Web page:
Of course I downloaded the app to see for myself. Here is the "main entrance".
I went to the right and through the panel marked "Themes and Variations".
I decided to zoom in on this pink number:
When I clicked on the "more" button at the bottom, a wealth of information about the dress popped up, along with the option of viewing the dress all the way around.
The "Themes and Variations" wing was divided into subsections based on color or prints. This was the white room:
And here was the animal prints room:
I also took a spin through the Very Valentino wing:
I particularly enjoyed the '60s section.
What was so mind-blowing about this site was that it was arranged as a real museum would be, and you could easily get anywhere you wanted by pulling up the map.
I could definitely see the Makeup Museum adopting this format, since it seems to be the closest thing to a physical space but still has the accessibility and ease of use of an online experience.
In looking at these three websites, I think for the Makeup Museum I'd probably combine elements of the three. I like the clean design and detailed information for each piece at the Worth and Mainbocher exhibition, the arrangement of objects into distinct time periods at the Sackrider (although I'd probably arrange the makeup collection by brand rather than time period), and the accompanying information at each of those two - the essays and discussion at Worth and Mainbocher and the history of handbags at the Sackrider. As for the Valentino Museum, I love that users can sort of move through the space but still be able to skip around to various parts of the museum at the click of a button.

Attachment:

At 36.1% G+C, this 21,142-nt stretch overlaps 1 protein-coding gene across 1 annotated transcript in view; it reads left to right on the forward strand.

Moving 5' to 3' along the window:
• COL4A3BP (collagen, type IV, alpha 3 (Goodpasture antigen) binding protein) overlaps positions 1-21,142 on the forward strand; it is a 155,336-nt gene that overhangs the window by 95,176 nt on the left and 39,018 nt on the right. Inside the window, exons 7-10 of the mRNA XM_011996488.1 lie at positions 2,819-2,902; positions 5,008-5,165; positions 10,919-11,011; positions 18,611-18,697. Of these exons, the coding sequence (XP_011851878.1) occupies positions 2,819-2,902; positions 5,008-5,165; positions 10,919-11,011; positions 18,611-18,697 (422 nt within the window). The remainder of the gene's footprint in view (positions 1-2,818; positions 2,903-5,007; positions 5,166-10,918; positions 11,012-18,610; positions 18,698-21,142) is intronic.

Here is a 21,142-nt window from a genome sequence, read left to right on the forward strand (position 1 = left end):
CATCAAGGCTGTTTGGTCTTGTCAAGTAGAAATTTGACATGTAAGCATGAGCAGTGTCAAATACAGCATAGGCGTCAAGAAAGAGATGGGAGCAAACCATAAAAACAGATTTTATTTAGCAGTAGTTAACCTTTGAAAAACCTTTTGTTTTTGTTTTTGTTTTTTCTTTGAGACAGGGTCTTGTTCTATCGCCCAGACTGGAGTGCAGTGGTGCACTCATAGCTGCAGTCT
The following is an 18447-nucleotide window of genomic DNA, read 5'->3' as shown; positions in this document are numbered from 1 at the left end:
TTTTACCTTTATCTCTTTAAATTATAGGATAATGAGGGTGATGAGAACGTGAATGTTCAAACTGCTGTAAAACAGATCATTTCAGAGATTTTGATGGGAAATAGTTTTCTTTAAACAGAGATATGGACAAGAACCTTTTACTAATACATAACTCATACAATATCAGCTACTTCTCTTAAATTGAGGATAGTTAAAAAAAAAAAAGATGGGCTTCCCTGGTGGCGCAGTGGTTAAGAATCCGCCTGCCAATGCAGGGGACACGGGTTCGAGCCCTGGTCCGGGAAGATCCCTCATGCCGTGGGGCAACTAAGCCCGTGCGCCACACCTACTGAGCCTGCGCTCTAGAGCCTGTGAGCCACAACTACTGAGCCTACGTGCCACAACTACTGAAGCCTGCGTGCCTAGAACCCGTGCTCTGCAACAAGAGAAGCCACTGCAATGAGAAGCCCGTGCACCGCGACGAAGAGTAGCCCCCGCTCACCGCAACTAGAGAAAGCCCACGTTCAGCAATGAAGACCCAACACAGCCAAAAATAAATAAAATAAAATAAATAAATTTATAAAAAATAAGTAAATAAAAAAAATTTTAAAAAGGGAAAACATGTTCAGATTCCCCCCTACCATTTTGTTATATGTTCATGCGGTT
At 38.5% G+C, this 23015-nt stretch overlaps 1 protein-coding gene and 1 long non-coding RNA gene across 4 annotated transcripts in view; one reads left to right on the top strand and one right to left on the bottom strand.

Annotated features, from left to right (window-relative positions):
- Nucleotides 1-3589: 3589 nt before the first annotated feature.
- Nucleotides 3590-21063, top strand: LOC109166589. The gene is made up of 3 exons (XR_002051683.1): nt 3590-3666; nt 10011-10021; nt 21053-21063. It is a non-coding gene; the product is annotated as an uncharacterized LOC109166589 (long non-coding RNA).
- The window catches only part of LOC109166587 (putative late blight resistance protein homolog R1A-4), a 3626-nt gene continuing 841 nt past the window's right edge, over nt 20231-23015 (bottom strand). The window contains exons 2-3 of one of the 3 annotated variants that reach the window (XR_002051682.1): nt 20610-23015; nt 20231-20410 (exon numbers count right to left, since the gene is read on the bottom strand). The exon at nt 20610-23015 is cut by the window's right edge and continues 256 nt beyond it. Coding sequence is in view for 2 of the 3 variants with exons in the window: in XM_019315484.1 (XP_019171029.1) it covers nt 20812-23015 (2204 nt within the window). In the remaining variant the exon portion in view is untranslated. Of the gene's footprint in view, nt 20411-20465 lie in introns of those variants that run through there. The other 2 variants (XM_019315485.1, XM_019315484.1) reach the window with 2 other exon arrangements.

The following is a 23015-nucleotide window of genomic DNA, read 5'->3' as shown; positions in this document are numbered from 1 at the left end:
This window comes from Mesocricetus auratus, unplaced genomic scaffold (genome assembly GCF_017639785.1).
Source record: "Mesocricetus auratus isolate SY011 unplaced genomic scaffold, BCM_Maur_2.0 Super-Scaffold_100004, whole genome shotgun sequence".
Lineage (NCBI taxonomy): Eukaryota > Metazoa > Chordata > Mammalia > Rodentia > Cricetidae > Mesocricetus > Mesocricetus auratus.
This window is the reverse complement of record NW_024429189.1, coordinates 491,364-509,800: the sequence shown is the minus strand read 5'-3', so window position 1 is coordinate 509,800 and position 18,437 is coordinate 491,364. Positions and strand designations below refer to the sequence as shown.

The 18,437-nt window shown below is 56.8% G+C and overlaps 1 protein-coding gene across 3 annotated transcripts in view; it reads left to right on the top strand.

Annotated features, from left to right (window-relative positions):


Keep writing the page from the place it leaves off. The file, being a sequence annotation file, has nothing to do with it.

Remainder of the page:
Looking at these also makes me wonder whether a physical space for the Makeup Museum is necessary at all. As Melissa at Worn Through remarks about the Worth and Mainbocher exhibition, "It’s interesting to see so many costume collections working to put their object information online, and in particular the way that virtual exhibitions are becoming a more popular way to share information and document collections. I’ve been thinking a lot about some of the advantages of a format like this, especially for objects that are extremely fragile that might not be able to endure the strains of exhibition otherwise. While nothing can replace the experience of viewing something in person, this type of format is a really great substitute, particularly for opening up an audience that might otherwise be constrained geographically." She brings up two great points - one is that makeup items, like clothing, are very fragile, so in the interest of preservation it might be best to have them displayed only online. The second is that you can reach a much broader audience by having the museum exist exclusively online.
So perhaps my focus going forward should be revamping the Makeup Museum's website rather than trying to establish a brick-and-mortar museum. This effort will still cost money, but I'm guessing not as much as finding a physical space.
What features would you like to see in an online beauty museum?